This post is part of a series. Please start reading at ‘Stage & Screen 1’ nearby.
New ways of looking at the mad were supplied by the radical psychiatrist R.D. Laing and his colleagues in the 1960s. Madness was seen as a reaction to an impossible situation and treated as a crucial stage on a developmental journey that should not be aborted with drugs or electroshock but encouraged to unfold. This unfolding might be protracted and would depend on the constant, almost sacrificial ministrations of sympathetic therapists. The idea of the ‘asylum’ – a benign place of shelter – was revived and in 1965, at Kingsley Hall, in the East End of London, Laing, Berke, Redler and others began to offer residential support and radical therapy to a number of schizophrenic patients.
Mary Barnes is probably the best known of those who were recovered from – or guided through – extreme disorder by the methods of the Laingian group, which shortly formed into the Philadelphia Association. Barnes lived in a state of terror and distress much of the time, smearing her faeces on the walls and speaking incomprehensibly. Her therapist, Joseph Berke, refused the notion of the schizophrenic as as a gobbledegook-spouting loony, preferring to see both the unsettled speech and the erratic behaviour as unconventional but consistent, readable codes that might be deciphered by one who was prepared to listen and learn. Barnes was given a space in which to regress and eventually emerged from her psychosis to become a painter. She and Berke wrote of their work together here.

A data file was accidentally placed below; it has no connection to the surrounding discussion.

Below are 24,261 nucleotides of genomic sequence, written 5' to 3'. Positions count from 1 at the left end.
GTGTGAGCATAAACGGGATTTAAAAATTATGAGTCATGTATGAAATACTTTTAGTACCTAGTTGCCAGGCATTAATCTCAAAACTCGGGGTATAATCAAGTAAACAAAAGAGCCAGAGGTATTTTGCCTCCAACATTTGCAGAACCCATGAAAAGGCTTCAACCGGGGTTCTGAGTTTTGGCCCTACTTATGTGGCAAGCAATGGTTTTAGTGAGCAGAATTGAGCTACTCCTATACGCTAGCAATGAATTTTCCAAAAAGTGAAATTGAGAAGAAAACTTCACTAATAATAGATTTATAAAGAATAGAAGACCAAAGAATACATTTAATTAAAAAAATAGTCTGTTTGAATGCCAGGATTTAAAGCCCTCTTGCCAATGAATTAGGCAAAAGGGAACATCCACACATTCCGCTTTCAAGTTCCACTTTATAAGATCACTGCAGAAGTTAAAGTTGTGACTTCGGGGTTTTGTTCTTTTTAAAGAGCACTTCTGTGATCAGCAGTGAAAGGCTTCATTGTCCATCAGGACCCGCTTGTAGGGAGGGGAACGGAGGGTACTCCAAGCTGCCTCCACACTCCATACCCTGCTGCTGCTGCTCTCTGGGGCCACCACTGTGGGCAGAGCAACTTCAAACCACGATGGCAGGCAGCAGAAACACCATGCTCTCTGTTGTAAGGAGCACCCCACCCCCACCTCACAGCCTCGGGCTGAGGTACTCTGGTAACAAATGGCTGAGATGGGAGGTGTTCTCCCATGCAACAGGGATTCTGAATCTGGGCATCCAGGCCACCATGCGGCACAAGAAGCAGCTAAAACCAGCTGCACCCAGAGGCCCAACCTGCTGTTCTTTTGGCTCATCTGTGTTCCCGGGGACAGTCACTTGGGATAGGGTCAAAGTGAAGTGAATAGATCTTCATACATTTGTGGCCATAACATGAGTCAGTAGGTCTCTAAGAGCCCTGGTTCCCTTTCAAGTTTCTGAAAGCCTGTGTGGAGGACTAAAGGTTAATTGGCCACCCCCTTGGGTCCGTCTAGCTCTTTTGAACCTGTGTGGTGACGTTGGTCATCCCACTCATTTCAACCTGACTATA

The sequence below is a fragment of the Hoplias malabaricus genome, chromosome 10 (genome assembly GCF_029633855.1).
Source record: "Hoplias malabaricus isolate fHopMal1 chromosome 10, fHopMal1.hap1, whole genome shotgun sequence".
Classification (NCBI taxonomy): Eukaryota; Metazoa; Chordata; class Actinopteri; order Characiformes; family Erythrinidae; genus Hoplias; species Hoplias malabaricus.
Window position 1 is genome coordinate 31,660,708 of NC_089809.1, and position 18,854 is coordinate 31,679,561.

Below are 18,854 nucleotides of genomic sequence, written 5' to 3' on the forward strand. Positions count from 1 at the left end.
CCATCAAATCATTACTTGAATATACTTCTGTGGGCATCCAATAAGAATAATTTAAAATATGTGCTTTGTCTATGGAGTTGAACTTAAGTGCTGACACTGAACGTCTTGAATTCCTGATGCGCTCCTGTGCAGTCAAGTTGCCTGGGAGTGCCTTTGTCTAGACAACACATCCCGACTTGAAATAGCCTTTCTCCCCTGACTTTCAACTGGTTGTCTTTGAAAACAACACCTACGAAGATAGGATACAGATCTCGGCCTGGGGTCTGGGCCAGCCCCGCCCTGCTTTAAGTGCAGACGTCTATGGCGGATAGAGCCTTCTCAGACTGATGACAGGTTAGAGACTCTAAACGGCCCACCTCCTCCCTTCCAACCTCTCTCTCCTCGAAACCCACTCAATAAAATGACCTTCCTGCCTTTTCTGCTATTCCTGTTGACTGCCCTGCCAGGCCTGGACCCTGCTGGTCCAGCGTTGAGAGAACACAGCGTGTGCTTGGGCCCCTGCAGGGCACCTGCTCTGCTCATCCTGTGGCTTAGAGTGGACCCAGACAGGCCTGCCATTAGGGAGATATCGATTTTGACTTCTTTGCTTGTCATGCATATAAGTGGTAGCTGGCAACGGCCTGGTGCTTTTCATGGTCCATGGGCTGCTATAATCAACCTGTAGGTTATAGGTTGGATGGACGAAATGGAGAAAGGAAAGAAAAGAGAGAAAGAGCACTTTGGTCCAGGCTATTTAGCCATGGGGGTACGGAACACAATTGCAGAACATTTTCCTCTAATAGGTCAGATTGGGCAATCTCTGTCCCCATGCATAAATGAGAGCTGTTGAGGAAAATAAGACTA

Everyday life at Kingsley Hall was documented by the film-maker Luke Fowler, whose work is exhibited at the Serpentine Gallery in London until June 14th. In his film ‘What You See Is Where You’re At’, showing continuously at the gallery, Fowler examines the world of David Bell, one of Laing’s most floridly expressive ‘mad’ patients.
I used to seek out, in the 60s and 70s, lectures and conferences at which Laing spoke and grew accustomed to the Q & A periods in which Bell would rise from his seat and hold forth. He had the aplomb of a seasoned orator and the mischievousness of a standup comic. His speeches, usually in response to a point Laing had made, were very hard to understand. They could be compared, probably superficially, to passages from ‘Finnegan’s Wake’ but at least with the latter came the option to read and re-read at one’s own pace. Laing would listen intently to Bell and, in front of the conference crowd, embark upon dialogues with him. He would, apparently, answer ripostes from Bell in his own slow, hesitating but thoroughly lucid manner leaving the audience impressed but rather wishing they, too, had understood the question.
What sticks in my mind as much as the spectacle of Bell’s fluent but arcane declamations was his habit of sweeping his hand compulsively across his left brow whilst speaking. So frequent and forceful were these actions that he had created on his temple an area of self-inflicted male pattern baldness.
Laing’s radical psychology did not only demystify the madman, it implicated the madman’s family and also the society in which the family found itself.
Continued in ‘Stage & Screen 3’…